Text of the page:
Last week, I was back in the St. Louis area, visiting family members and decided to revisit Webster Groves. I didn’t have time to do a thorough survey, but in the four hours I spent there, I found an abundance of kit homes.

To read my prior blogs about Webster Groves, click here and here.

Interested in learning more about marked lumber on kit homes? Click here.

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Webster Groves

What's not to love? It possesses "unusual charm and dignity"! (1924 catalog)

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The Wintrho

That inset front porch is a defining feature of the Lewis Winthrop.

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I sure do love a nice Dutch Colonial, and this one has a front porch!

I sure do love a nice Dutch Colonial, and this one has a front porch!

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Oh my, what a fine-looking home!

Oh my, what a fine-looking home!

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And it looks good from every angle!

And it looks good from every angle!

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Home

In this image, you can see those distinctive attic windows.

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Who wouldn't love coming home to this every evening? As philosopher Samuel Johnson wrote, "To be happy at home is the ultimate result of all ambition, the end to which every enterprise and labour tends."

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But heres where it gets frustrating.

But here's where it gets frustrating.

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As soon as I spotted this house, it tickled the neurons.

Here's a Lewis Winthrop I found in Toana, Virginia. Like the house shown above, it has no fireplace on the side, but rather three windows. Is this a pattern book version of the Lewis Winthrop? For now, I'm going to make an educated guess that these two homes are the Lewis Winthrop, because I haven't seen a pattern book match. But who knows! Time will tell!

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To read more about the Lewis Winthrop in Toana, Virginia, click here.

To read my prior blogs about Webster Groves, click here and here.

Interested in learning more about marked lumber on kit homes? Click here.

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Webster Groves, Missouri: Part II

July 30th, 2015 Sears Homes 4 comments

A few days ago, I sent Rachel pictures of an intriguing bungalow I’d found in Webster Groves. I thought I’d seen it somewhere before, but she quickly identified it as “Design #122″ from Henry L. Wilson’s planbook (published 1907).

Henry L. Wilson was a Chicago architect who self-identified as “The Bungalow Man.” More than a century later, a search of his name brings up a surfeit of reprinted planbook catalogs on Amazon.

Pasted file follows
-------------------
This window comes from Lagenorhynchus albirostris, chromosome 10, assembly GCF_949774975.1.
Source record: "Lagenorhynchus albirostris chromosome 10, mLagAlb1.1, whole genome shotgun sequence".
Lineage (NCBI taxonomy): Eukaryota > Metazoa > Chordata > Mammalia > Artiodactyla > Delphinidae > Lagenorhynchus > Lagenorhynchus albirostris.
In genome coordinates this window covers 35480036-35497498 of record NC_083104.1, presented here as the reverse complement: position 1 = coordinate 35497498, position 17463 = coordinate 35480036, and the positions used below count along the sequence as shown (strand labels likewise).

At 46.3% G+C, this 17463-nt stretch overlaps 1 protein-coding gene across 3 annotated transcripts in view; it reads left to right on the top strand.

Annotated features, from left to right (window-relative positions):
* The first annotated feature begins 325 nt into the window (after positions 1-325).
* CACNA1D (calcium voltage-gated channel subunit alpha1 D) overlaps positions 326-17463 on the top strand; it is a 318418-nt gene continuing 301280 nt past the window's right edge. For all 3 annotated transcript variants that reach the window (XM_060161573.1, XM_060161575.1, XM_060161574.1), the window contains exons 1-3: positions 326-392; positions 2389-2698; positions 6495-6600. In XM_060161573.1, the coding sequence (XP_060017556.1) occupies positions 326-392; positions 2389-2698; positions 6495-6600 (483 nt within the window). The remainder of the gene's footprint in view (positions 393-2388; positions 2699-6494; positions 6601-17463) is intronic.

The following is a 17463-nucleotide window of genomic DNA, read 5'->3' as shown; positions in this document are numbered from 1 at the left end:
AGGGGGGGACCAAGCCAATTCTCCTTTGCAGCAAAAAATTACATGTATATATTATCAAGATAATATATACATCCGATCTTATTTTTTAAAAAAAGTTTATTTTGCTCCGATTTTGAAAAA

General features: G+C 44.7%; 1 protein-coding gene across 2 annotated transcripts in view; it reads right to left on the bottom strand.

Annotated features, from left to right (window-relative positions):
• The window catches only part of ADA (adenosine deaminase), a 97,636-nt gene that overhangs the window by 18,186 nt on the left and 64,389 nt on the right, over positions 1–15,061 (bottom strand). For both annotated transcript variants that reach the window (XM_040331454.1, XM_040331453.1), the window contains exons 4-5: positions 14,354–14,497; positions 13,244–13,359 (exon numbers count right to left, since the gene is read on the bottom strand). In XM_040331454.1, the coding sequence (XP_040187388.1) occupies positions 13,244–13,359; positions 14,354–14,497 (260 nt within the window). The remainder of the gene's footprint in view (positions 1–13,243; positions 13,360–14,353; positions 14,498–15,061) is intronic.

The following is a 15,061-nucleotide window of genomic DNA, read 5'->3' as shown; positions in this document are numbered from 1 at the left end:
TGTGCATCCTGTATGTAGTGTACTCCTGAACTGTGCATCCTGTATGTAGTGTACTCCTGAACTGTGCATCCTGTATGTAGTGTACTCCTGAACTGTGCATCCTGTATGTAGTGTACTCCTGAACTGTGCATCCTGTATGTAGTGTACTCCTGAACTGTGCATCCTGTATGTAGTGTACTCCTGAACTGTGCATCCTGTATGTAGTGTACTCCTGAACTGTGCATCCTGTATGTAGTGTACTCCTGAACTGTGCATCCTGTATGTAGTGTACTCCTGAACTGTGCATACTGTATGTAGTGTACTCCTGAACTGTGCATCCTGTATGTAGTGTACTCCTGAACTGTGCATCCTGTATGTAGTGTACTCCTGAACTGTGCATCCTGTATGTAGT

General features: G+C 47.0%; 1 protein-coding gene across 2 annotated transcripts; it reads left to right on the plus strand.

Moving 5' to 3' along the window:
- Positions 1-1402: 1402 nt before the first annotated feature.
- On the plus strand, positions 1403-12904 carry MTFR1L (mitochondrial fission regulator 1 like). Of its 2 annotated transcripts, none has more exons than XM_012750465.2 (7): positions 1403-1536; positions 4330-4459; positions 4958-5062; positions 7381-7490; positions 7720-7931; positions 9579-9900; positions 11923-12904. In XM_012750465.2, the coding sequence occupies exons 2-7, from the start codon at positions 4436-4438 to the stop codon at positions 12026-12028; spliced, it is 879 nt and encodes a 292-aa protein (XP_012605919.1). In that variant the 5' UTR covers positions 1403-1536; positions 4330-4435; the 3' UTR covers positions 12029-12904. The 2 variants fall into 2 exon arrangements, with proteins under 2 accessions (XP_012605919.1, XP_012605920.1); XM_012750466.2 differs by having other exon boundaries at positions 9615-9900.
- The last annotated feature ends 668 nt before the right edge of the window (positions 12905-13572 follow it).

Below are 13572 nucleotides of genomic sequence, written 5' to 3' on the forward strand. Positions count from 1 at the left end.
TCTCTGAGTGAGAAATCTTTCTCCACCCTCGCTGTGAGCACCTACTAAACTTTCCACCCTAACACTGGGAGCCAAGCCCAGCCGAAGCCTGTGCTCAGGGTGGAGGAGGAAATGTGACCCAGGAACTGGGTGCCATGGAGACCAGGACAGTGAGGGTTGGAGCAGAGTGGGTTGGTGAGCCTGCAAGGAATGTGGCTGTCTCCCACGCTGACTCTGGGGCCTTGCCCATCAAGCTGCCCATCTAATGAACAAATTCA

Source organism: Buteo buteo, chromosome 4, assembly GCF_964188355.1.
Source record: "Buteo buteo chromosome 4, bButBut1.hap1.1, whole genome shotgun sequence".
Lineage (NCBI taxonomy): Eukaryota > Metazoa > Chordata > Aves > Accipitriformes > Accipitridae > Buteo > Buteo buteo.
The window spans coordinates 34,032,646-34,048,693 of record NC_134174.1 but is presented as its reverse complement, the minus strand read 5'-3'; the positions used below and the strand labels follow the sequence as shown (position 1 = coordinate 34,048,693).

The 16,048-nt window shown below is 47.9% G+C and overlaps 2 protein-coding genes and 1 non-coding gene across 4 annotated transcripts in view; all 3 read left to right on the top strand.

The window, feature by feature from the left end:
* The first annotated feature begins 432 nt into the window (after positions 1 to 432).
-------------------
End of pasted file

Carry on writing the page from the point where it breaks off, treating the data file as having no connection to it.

Planbooks were a forerunner of kit homes, but were far more popular. Kit homes included blueprints and building materials. Planbooks were blueprints sans building materials, and they became ubiquitous during the Bungalow Craze in early 20th Century America.

During my tour of Webster Groves, I found several kit homes (which I’ll feature in future blogs) and plan book homes, too, but this particular bungalow is a rare beauty and a fun find.

Thanks to Rachel Shoemaker for providing vintage images.

Thanks to Webster Groves for having so many undiscovered treasures! More to come in the following days!

To learn more about why Americans abandoned their fancy Victorians for the simple bungalow, click here.

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Henry Wilson was a popular Midwestern architect that created and published several plan books in the first years of the 20th Century.

Henry Wilson was a popular Midwestern architect that created and published several plan books in the first years of the 20th Century. This design appeared in 1907.

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Henry L. Wilson identified himself as The Bungalow Man (1910 catalog).

Henry L. Wilson identified himself as "The Bungalow Man," and his love of the bungalow shines through in his designs. Shown above is "Design #122" (1907 catalog).

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House

Pretty progressive for its time, with a first-floor half bath. Notice the cold-air closet in the kitchen? I had never heard of this before. Apparently, the goal of the space is to "preserve the chill of the night air," and it provided a place to store vegetables.

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house house house

The three upstairs bedrooms are unsually spacious, and each has a window seat within the bump-out. The second-floor balcony is also a nice feature.

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And here is Mr. Henry's 1907 design in the flesh. What a treasure to find a 100-year-old house in the heart of the bitter-cold Midwest with its original wooden windows. Major kudos to the owners for keeping this house in such gorgeous condition (and original too). I wonder if it still has the cold-air closet?

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A closer look at this beautiful old bungalow.

A closer look at this beautiful old bungalow.

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Nice comparison

Nice comparison of the original sketch and subject house.

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To read more about Webster Groves, click here.